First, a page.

And if you happen to be out and about in downtown this weekend, don’t miss Ward’s sculpture “Carpet Angel,” 1992, at MOCA Grand, on view as part of the museum’s permanent collection exhibition. You’ll have to get there soon to check it out, though. A planned reinstallation of the galleries means that the piece comes down after this weekend.

Rolled-up carpet bits are used to construct an angel shape that hovers over a gallery floor also bearing carpet rolls
Nari Ward, “Carpet Angel,” 1992, on view at the Museum of Contemporary Art Los Angeles.
(Jeff Mclane / MOCA)

Classical notes

After 474 days, Disney Hall is back! And Times classical music critic Mark Swed was there for a performance by the Los Angeles Chamber Orchestra that kicked off with Ginastera’s “Variaciones Concertantes.”The first notes heard again in the long-quieted Disney were a slow, soft upward harp arpeggio,” writes Swed, “each pitch a haunting, crystalline moment ringing in the air as a harp will in the hall’s illuminating acoustic, stopping a listener’s breath and time along with it — each note an eerie resonance to remember.” Also on the docket was Mendelssohn’s Fourth Symphony and a composition by young Mexican composer Juan Pablo Contreras called “Mariachitlán.”

Conductor Jaime Martin exuberantly waves a baton as he conducts the Los Angeles Chamber Orchestra
Conductor Jaime Martín leads the Los Angeles Chamber Orchestra in the first public concert since the shutdown at the Walt Disney Concert Hall.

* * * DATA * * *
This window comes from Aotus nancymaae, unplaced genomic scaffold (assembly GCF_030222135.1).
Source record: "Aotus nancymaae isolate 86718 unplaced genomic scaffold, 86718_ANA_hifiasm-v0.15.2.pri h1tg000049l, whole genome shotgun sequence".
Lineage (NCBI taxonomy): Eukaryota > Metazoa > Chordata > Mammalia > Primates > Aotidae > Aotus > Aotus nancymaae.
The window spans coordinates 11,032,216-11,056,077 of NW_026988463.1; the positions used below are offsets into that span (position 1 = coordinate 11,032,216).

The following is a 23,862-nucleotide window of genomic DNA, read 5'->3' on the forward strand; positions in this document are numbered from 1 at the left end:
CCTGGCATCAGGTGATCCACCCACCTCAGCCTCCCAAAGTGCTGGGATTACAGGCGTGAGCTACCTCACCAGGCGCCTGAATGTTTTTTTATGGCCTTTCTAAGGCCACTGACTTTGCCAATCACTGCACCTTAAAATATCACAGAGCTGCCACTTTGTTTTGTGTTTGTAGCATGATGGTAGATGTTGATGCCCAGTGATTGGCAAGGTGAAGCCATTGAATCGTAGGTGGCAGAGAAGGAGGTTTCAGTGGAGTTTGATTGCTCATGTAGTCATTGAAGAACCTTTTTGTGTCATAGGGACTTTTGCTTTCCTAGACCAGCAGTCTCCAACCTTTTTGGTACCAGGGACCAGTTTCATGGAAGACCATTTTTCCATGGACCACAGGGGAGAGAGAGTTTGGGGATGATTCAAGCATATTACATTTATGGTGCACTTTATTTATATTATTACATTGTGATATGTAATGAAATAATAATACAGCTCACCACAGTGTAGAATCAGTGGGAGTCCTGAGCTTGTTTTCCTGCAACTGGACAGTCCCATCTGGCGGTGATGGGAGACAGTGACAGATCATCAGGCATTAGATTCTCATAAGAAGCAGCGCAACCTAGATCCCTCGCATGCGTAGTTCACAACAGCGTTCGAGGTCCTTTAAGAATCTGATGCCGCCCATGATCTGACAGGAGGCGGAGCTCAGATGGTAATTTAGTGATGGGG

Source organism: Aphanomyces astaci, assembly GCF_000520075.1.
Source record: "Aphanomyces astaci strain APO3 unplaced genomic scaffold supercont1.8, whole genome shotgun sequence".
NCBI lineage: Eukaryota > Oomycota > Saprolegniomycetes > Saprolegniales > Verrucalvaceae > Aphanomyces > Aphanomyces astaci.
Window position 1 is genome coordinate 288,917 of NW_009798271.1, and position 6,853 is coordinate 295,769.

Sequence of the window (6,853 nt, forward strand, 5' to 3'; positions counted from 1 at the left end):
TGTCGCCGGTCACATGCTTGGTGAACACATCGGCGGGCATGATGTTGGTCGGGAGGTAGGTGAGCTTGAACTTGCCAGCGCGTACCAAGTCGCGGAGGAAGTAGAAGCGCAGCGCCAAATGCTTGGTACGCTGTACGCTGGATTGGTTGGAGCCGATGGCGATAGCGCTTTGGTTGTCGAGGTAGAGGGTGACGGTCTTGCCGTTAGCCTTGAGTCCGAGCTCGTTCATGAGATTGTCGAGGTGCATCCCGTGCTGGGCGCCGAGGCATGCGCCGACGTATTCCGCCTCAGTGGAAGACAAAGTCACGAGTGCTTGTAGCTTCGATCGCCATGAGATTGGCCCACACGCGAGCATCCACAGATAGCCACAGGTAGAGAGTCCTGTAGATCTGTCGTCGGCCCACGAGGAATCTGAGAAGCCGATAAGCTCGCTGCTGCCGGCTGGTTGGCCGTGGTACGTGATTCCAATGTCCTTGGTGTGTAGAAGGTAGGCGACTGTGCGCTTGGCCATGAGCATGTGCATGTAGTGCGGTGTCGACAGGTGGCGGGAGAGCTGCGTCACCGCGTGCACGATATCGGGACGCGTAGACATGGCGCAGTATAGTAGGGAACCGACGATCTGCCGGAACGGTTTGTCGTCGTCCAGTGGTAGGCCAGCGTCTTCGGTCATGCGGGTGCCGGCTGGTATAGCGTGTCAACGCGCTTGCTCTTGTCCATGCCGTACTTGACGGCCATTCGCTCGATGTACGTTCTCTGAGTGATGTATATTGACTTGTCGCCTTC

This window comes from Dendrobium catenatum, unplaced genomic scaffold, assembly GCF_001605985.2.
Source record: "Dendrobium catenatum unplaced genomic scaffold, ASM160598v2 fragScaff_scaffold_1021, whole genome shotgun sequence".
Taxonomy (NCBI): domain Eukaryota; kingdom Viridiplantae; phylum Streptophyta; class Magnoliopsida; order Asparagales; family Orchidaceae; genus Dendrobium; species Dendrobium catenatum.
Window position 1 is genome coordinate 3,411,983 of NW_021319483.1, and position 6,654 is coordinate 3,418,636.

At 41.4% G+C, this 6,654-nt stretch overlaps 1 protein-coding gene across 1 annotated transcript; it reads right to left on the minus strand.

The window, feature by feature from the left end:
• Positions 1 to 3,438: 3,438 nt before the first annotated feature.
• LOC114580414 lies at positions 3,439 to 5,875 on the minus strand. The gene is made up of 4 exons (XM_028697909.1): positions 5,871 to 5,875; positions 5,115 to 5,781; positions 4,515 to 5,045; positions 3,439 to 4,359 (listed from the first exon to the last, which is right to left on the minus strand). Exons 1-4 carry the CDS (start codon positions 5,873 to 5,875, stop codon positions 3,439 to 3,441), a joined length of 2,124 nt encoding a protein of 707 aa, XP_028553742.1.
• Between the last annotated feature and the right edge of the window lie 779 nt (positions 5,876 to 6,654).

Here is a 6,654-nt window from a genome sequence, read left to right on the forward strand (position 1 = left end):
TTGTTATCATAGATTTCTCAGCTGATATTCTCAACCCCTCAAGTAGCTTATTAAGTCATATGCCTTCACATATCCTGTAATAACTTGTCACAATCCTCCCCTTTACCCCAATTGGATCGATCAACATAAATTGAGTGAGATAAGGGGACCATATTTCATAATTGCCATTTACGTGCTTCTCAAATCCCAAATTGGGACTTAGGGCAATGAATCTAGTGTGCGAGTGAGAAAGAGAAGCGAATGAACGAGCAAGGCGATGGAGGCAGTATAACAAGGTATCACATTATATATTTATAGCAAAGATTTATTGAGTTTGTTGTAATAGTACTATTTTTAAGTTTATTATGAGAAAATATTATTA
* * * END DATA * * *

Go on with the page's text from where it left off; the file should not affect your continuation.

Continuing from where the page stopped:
(Gina Ferazzi / Los Angeles Times)

Plays and players

Playwright Torrey Townsend’s satire “Off Broadway” was intended to poke a stick at the world of nonprofit theater. But Times theater critic Charles McNulty says that this virtual show, presented by “Slave Play” author Jeremy O. Harris is “toxic in its distortions and shallowness.” He writes: “Townsend’s blunt-force lampoon fails to consider the more insidious forms of systemic abuse that run rife in supposedly enlightened cultural institutions. The ability to talk the talk while reinforcing an oppressive status quo is a tricky pattern for a dramatist to capture, and Townsend opts for broad schematic laughs over subtler comic shadings.”

Our critic was also in attendance at a staging of “Tevye in New York!,” which had its world premiere at the Wallis’ pop-up outdoor performance space in Beverly Hills. Written and performed by Tom Dugan, the show follows the central character from “Fiddler on the Roof” on his journey to New York, where he now makes a living by selling ice cream on the street. “The comedy of Dugan’s writing and delivery aren’t all that effectual,” writes McNulty. But “the mirth picks up as the storytelling kicks into gear.”

McNulty, who has been very busy this week, also sat down with Chris Fields, artistic director of the Echo Theater Company, on the occasion of the company’s 25th anniversary. (They are celebrating with a benefit party on Zoom that will feature 25 monologues by 25 alumni playwrights.) In their rambling discussion, Fields talks about the company’s ethos and early successes — supporting work that, as McNulty writes, is “loopy but with a gritty edge” — as well as the institutional shortcomings the pandemic and subsequent uprisings highlighted. “We faced our whiteness is what I called it,” Fields says. “We’ve been looking at our whiteness and our racial awareness in terms of our aesthetic.”

Chris Fields sits with an elbow on a wooden counter in a room where a ray of light pours in from a clerestory window
Chris Fields at the Echo Theater in late June.
(Francine Orr / Los Angeles Times)

In his L.A. theater newsletter, Angeles Stage, former Times theater reporter Don Shirley argues that the next director of L.A.’s Center Theatre Group should be someone with a strong local presence: “It’s finally time for the CTG artistic director to again be someone who knows the theater ecology here firsthand, who has intensive experience in the local trenches, thinking about LA’s remarkably diverse audiences and its enormous reserves of talent.”